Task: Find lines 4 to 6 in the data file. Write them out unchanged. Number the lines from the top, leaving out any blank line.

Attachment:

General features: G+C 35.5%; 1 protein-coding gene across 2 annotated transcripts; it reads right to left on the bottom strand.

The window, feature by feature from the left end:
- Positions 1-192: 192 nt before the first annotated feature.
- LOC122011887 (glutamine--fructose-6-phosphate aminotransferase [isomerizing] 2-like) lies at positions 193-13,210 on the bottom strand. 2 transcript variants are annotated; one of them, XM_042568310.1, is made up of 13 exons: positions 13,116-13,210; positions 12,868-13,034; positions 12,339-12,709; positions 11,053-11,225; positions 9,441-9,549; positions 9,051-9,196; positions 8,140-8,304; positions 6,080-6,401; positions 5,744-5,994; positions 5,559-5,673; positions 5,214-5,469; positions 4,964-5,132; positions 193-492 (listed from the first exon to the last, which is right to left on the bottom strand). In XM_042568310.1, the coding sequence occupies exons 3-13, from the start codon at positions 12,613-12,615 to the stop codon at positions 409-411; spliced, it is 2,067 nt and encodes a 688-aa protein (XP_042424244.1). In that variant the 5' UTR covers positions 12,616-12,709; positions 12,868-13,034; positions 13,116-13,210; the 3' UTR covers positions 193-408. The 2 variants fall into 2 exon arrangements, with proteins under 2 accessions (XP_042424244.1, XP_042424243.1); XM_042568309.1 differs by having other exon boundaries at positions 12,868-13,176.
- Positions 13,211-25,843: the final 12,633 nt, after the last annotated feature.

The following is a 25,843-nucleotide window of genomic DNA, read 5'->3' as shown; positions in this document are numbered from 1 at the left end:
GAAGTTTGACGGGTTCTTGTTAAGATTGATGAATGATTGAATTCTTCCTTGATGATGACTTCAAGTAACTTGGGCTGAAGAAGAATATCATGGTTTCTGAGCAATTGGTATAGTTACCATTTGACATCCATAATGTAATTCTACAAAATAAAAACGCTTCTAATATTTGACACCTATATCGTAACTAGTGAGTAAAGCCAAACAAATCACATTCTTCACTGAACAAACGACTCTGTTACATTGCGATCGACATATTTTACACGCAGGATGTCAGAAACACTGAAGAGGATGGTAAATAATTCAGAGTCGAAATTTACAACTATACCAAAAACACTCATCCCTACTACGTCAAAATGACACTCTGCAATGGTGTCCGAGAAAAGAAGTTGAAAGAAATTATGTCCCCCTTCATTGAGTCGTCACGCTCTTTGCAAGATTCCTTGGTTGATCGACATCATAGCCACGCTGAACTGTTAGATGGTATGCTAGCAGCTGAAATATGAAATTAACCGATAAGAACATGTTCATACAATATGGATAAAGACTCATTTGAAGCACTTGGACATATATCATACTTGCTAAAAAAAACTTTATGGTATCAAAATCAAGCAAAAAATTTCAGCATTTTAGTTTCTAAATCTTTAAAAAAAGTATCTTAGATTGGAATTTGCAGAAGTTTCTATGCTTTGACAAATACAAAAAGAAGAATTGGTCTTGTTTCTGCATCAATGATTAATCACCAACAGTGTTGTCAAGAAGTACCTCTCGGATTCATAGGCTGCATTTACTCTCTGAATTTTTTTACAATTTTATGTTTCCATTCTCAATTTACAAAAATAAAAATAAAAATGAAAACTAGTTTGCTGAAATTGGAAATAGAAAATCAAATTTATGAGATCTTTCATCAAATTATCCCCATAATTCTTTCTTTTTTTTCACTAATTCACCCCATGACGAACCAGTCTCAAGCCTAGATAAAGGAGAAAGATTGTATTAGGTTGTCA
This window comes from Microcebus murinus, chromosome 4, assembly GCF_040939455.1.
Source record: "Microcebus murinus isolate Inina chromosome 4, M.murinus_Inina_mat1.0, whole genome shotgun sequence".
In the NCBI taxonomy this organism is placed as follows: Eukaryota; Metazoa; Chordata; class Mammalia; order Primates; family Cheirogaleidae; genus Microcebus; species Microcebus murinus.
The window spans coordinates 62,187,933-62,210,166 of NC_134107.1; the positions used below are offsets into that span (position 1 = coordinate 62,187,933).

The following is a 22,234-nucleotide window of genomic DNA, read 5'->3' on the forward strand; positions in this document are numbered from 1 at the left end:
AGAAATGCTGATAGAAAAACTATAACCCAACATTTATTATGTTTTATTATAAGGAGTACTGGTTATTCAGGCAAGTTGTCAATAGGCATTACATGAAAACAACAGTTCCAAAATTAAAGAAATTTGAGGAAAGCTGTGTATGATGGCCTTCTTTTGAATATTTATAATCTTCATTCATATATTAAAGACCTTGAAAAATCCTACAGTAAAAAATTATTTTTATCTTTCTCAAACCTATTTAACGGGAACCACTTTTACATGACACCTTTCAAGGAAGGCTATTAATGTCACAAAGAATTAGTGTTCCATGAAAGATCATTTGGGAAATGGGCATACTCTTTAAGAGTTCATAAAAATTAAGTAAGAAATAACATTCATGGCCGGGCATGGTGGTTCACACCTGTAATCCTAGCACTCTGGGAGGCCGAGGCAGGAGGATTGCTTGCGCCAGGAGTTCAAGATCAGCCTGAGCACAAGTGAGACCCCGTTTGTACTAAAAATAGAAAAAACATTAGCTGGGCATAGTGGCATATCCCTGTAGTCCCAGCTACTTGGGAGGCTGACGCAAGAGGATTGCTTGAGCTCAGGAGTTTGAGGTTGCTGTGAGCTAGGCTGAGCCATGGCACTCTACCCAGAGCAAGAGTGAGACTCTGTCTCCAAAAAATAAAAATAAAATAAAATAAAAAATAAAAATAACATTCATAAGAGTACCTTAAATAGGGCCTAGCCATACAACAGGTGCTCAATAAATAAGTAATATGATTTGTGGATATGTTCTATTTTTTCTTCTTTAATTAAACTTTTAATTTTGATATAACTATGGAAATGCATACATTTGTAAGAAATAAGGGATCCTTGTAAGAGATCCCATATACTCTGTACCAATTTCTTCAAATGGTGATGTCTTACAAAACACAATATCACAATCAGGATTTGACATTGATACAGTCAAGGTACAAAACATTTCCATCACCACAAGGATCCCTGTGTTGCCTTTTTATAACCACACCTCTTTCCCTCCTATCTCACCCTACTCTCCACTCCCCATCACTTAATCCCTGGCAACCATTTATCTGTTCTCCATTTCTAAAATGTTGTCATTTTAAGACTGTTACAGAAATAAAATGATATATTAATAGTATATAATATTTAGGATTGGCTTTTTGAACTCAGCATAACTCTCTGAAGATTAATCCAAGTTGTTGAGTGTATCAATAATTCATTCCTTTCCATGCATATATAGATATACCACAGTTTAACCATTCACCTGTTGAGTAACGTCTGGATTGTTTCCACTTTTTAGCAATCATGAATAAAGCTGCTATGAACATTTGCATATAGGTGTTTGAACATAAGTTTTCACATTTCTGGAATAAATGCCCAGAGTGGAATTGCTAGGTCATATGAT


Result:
- LOC122011887 (glutamine--fructose-6-phosphate aminotransferase [isomerizing] 2-like) lies at positions 193-13,210 on the bottom strand. 2 transcript variants are annotated; one of them, XM_042568310.1, is made up of 13 exons: positions 13,116-13,210; positions 12,868-13,034; positions 12,339-12,709; positions 11,053-11,225; positions 9,441-9,549; positions 9,051-9,196; positions 8,140-8,304; positions 6,080-6,401; positions 5,744-5,994; positions 5,559-5,673; positions 5,214-5,469; positions 4,964-5,132; positions 193-492 (listed from the first exon to the last, which is right to left on the bottom strand). In XM_042568310.1, the coding sequence occupies exons 3-13, from the start codon at positions 12,613-12,615 to the stop codon at positions 409-411; spliced, it is 2,067 nt and encodes a 688-aa protein (XP_042424244.1). In that variant the 5' UTR covers positions 12,616-12,709; positions 12,868-13,034; positions 13,116-13,210; the 3' UTR covers positions 193-408. The 2 variants fall into 2 exon arrangements, with proteins under 2 accessions (XP_042424244.1, XP_042424243.1); XM_042568309.1 differs by having other exon boundaries at positions 12,868-13,176.
- Positions 13,211-25,843: the final 12,633 nt, after the last annotated feature.

The following is a 25,843-nucleotide window of genomic DNA, read 5'->3' as shown; positions in this document are numbered from 1 at the left end: